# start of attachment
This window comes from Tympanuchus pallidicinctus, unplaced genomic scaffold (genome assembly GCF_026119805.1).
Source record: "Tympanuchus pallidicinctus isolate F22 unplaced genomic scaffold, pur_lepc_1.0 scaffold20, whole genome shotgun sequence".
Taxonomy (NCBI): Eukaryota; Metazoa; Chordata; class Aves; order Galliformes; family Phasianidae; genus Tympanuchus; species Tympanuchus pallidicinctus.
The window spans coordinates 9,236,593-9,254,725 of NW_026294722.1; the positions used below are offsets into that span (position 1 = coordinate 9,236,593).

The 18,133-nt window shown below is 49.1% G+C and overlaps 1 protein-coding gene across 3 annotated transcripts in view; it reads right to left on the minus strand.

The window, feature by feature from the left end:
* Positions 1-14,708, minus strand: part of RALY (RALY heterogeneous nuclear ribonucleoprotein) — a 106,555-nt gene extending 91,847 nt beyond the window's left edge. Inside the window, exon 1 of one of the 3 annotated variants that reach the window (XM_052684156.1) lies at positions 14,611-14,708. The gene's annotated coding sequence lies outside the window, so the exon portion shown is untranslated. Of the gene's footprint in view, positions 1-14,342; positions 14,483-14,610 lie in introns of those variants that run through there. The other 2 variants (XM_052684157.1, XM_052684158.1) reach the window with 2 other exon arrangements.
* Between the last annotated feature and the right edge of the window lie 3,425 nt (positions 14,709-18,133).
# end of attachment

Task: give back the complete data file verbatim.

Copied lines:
This window comes from Tympanuchus pallidicinctus, unplaced genomic scaffold (genome assembly GCF_026119805.1).
Source record: "Tympanuchus pallidicinctus isolate F22 unplaced genomic scaffold, pur_lepc_1.0 scaffold20, whole genome shotgun sequence".
Taxonomy (NCBI): Eukaryota; Metazoa; Chordata; class Aves; order Galliformes; family Phasianidae; genus Tympanuchus; species Tympanuchus pallidicinctus.
The window spans coordinates 9,236,593-9,254,725 of NW_026294722.1; the positions used below are offsets into that span (position 1 = coordinate 9,236,593).

The 18,133-nt window shown below is 49.1% G+C and overlaps 1 protein-coding gene across 3 annotated transcripts in view; it reads right to left on the minus strand.

The window, feature by feature from the left end:
* Positions 1-14,708, minus strand: part of RALY (RALY heterogeneous nuclear ribonucleoprotein) — a 106,555-nt gene extending 91,847 nt beyond the window's left edge. Inside the window, exon 1 of one of the 3 annotated variants that reach the window (XM_052684156.1) lies at positions 14,611-14,708. The gene's annotated coding sequence lies outside the window, so the exon portion shown is untranslated. Of the gene's footprint in view, positions 1-14,342; positions 14,483-14,610 lie in introns of those variants that run through there. The other 2 variants (XM_052684157.1, XM_052684158.1) reach the window with 2 other exon arrangements.
* Between the last annotated feature and the right edge of the window lie 3,425 nt (positions 14,709-18,133).